On Being Happy But Anxious 16

It is 3.42am in London and I have just left Nadira in the Labour Ward of the Chelsea and Westminster Hospital. The midwife estimated that baby will make an appearance in between two.and eight hours. I am not allowed to stay with Nadira, which seems peculiar, but they will call me back if anything seems imminent. Otherwise I can return at ward visiting hours at ten.

Things started over 24 hours ago, so I had very little sleep last night. I now don’t want to go to sleep unless they call and I don’t wake.

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16 thoughts on “On Being Happy But Anxious

  • Evan

    Best of luck Craig. My wife gave birth to our first child, a boy, two weeks ago. I sympathise with you having to wait it out!

    Hope it all goes well.

    Kind regards,


  • grumpy Old Man

    Craig. I camped on the doorstep of the Labour Ward. for the birth of our 2nd, 3rd and 4th children after being denied participation in the birth of our first. Did you talk over with Nadira as to whether or not she wanted you there? The mother’s wishes are generally paramount in these cases and if she makes enough fuss, you’ll be there for the magic moment. I am convinced that cuddling the new-born child moments after the birth while the midwife is dealing with Mum creates a close bond between father and child. Be firm with the staff. It’s your wife and child, not the Hospitals. Praying for you and your family.

  • Geoff

    My wife gave birth to our first (and so far, only) child last year. I was in the delivery room for the entire duration and none of the staff even hinted that I should leave her side or made me feel in the slightest bit unwelcome.

    I think it’s a bit off that they want to deny you being there – for the sake of both you and Nadira.

    Well, even if going on honeymoon doesn’t affect your blogging, I’m sure having a newborn around will!

    Best wishes to all three of you.

  • anticant

    Unless there are serious cross-infection risks, they have no business to exclude you. Doctors and hospitals are all very well, but it needs making continually clear to them that THEY exist for YOU and not vice-versa – it’s your body, your health, and your life. You should complain to a senior consultant, and if necessary to the hospital manager.

  • JimmyGiro

    I hope all goes well.

    On this occasion the hospital is right; mothers need to be alone when giving birth, so that their natural hormones can flow without distraction.

    Imagine being constipated, and in public gaze, compared to alone in your own private world.

  • Anonymous


    take the opportunity to get some shut eye, it’s the last chance you’ll get for months.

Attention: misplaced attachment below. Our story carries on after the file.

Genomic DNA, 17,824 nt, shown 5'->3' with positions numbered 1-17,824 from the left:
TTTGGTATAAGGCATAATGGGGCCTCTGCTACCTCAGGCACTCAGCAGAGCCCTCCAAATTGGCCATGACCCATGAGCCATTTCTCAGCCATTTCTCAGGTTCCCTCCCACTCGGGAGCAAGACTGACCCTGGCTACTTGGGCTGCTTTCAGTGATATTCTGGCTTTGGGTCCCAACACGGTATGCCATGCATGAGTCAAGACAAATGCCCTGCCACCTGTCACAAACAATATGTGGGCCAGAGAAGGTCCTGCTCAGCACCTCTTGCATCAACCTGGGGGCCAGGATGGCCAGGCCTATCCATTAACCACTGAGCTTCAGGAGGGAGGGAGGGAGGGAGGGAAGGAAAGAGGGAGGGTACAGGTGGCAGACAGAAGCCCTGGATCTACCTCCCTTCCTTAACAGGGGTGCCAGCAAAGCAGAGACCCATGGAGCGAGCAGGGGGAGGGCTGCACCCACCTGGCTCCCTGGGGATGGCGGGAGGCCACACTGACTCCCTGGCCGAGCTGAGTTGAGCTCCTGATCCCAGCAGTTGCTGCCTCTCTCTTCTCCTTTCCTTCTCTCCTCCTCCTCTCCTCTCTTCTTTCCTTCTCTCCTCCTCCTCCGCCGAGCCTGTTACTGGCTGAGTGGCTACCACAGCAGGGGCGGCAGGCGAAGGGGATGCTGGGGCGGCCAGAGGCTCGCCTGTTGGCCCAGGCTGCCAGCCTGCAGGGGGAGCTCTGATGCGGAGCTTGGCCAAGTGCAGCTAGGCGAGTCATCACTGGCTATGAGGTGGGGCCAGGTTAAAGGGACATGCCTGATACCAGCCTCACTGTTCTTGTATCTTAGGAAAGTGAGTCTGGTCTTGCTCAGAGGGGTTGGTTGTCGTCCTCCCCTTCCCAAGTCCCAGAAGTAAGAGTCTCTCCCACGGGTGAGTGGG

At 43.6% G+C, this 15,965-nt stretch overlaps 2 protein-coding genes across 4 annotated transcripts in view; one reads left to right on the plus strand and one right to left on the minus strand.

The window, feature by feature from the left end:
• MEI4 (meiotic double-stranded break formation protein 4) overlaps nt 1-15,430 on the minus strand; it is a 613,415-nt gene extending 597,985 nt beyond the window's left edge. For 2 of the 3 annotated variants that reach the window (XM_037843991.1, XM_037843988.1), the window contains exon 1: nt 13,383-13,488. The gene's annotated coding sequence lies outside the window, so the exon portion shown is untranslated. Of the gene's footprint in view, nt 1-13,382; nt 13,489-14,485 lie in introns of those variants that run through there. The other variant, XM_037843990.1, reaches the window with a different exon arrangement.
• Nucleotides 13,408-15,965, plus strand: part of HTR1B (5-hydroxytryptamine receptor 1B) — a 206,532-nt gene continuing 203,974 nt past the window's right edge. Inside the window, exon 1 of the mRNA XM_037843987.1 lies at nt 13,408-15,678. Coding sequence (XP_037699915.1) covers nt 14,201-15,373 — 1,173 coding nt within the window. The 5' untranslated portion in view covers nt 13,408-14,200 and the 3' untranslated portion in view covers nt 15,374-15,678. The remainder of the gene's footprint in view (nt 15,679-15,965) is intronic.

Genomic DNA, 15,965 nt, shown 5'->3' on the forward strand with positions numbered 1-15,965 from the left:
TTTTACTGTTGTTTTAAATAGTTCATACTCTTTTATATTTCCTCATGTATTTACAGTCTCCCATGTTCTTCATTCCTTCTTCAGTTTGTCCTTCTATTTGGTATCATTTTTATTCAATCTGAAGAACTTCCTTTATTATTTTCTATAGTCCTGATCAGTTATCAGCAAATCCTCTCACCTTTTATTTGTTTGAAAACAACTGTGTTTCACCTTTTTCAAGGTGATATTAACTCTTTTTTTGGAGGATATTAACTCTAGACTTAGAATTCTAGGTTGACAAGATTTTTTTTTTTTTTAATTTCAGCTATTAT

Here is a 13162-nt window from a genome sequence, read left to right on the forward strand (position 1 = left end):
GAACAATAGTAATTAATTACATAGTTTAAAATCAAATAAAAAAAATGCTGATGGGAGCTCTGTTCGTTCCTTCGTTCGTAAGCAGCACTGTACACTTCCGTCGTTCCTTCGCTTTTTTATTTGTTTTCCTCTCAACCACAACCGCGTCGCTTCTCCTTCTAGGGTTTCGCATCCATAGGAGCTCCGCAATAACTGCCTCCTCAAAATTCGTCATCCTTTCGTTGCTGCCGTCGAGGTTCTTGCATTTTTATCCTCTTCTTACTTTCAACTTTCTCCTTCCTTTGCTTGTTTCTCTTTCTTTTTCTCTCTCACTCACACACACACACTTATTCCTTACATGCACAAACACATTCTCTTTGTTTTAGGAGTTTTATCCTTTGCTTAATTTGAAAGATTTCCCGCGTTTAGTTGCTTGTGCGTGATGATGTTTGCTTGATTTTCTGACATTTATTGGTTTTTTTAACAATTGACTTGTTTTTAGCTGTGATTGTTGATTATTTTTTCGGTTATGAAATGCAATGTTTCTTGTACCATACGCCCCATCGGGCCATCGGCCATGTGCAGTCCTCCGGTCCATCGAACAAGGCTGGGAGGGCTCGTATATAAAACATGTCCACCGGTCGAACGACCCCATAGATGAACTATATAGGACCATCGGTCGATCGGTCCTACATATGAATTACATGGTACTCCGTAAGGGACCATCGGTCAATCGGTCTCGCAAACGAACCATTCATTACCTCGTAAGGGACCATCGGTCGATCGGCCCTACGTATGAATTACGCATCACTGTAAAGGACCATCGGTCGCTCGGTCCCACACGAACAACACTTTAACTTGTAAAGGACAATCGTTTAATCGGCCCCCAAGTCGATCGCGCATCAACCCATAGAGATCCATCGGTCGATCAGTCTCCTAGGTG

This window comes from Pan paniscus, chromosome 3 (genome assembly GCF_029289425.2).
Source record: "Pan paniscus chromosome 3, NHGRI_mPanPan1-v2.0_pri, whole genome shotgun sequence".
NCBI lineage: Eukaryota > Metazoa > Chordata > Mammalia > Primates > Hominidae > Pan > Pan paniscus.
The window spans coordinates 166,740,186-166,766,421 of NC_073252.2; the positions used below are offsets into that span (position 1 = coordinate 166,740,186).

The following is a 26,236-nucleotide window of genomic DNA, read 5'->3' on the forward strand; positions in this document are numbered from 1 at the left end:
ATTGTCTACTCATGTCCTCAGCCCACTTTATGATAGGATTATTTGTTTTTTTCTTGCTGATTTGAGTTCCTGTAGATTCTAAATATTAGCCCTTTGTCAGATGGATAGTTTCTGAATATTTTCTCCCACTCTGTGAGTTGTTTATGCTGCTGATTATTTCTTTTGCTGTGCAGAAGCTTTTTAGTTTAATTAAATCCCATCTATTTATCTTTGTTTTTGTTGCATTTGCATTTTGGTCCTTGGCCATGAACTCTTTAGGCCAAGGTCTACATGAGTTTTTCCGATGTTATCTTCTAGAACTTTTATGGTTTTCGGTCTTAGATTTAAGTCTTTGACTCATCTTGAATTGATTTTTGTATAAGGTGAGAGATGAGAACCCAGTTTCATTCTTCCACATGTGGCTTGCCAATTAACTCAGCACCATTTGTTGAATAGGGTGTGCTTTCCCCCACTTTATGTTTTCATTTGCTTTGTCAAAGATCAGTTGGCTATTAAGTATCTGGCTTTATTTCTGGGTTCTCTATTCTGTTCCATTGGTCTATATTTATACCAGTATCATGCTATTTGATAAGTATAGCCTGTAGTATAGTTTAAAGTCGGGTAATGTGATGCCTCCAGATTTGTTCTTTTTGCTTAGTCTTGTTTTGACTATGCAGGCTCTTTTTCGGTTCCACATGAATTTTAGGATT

• Geoff

    JimmyGiro – That’s a view I don’t think I’ve ever heard before.

    I don’t know where you get the idea that a mother is ever alone when giving birth, at least in a hospital environment

    I don’t claim to speak for everyone by any stretch, but I know my wife wanted me there. She found it comforting to have someone who was ‘with’ her rather than just a sea of strange, clinical staff who are essentially just ‘attending’ to her, no matter how pleasant and friendly they try to be.

  • dreoilin

    The hospital where I gave birth changed policy between birth No 1 and birth No 2. Having my husband there for birth No 2 made the whole experience so much better. It should be entirely up to Craig — unless Nadira has expressed otherwise to the staff. After all, with all the people around, it’s like giving birth in a blooming train station. Thankfully the pain knocks the embarrassment out of your head (!)

    I hope all goes smoothly, Craig, and you’ll be at the champagne shortly, proud as punch.

  • Stevie

    As soon as it appeared that the birth of my son was imminent I was allowed to remain by my partners side in a delivery room right up to and beyond his birth. However, up until then I could only be with her during visiting hours as she was sharing a small room with a few other expectant mothers. It was also hard to leave them both behind later that evening, although to make the most of it I went home and listened to some good music, got my head down early and was back at the hospital for visiting the next morning.

    Moments after his birth, the midwife asked me if I wanted skin contact with my son. This was such an amazing experience as I took off my shirt and had held this beautiful, perfect little person against my bear chest…

    The NHS is in a truely awful state, but there are still many, many wonderful people who work in it.

    …good luck to the three of you

    Stevie xxx

  • Tony Woolf

    I’m amazed at your experience. This battle was fought and, I thought, won, back in the 1960s. Certainly I had no problem staying with my wife in the early 1970s. Best wishes anyway.

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